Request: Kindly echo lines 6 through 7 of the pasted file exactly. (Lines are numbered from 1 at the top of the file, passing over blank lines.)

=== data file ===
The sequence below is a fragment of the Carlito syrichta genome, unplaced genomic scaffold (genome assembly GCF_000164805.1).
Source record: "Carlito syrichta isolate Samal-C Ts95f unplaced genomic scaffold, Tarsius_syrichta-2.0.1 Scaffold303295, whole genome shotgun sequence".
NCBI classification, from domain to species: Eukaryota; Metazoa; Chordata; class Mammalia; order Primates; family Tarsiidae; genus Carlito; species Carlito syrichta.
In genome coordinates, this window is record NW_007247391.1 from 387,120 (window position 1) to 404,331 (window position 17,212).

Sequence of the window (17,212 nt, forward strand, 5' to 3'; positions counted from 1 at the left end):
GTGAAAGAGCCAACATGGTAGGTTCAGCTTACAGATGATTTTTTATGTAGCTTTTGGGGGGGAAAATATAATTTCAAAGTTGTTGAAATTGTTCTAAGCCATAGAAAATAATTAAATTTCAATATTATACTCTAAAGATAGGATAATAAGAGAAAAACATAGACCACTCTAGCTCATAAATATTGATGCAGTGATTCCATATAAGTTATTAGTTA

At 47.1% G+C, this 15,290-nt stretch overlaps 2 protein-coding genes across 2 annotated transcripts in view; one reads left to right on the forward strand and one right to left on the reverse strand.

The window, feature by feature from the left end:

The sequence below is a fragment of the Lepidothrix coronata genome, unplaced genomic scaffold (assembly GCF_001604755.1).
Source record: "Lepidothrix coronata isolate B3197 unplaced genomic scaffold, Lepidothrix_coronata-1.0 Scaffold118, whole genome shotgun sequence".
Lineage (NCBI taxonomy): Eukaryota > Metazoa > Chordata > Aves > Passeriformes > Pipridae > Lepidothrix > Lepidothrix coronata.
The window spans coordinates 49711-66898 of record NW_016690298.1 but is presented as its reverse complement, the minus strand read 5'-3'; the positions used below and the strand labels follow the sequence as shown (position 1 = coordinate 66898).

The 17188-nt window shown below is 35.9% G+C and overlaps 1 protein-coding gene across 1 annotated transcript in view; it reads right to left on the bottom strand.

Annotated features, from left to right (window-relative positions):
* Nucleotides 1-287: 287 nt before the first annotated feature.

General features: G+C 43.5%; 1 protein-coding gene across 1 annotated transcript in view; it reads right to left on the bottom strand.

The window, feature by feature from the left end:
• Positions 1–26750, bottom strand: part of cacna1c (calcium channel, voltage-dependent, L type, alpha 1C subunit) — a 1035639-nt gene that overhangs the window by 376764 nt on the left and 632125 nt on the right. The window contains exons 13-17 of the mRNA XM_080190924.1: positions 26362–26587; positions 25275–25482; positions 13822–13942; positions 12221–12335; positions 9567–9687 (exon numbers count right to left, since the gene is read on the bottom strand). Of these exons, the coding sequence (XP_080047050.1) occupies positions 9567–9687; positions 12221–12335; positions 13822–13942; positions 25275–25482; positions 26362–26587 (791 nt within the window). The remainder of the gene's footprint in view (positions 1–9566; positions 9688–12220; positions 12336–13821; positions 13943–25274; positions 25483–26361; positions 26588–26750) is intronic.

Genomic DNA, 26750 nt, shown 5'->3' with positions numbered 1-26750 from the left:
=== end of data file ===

GTGAAAGAGCCAACATGGTAGGTTCAGCTTACAGATGATTTTTTATGTAGCTTTTGGGGGGGAAAATATAATTTCAAAGTTGTTGAAATTGTTCTAAGCCATAGAAAATAATTAAATTTCAATATTATACTCTAAAGATAGGATAATAAGAGAAAAACATAGACCACTCTAGCTCATAAATATTGATGCAGTGATTCCATATAAGTTATTAGTTA

At 47.1% G+C, this 15,290-nt stretch overlaps 2 protein-coding genes across 2 annotated transcripts in view; one reads left to right on the forward strand and one right to left on the reverse strand.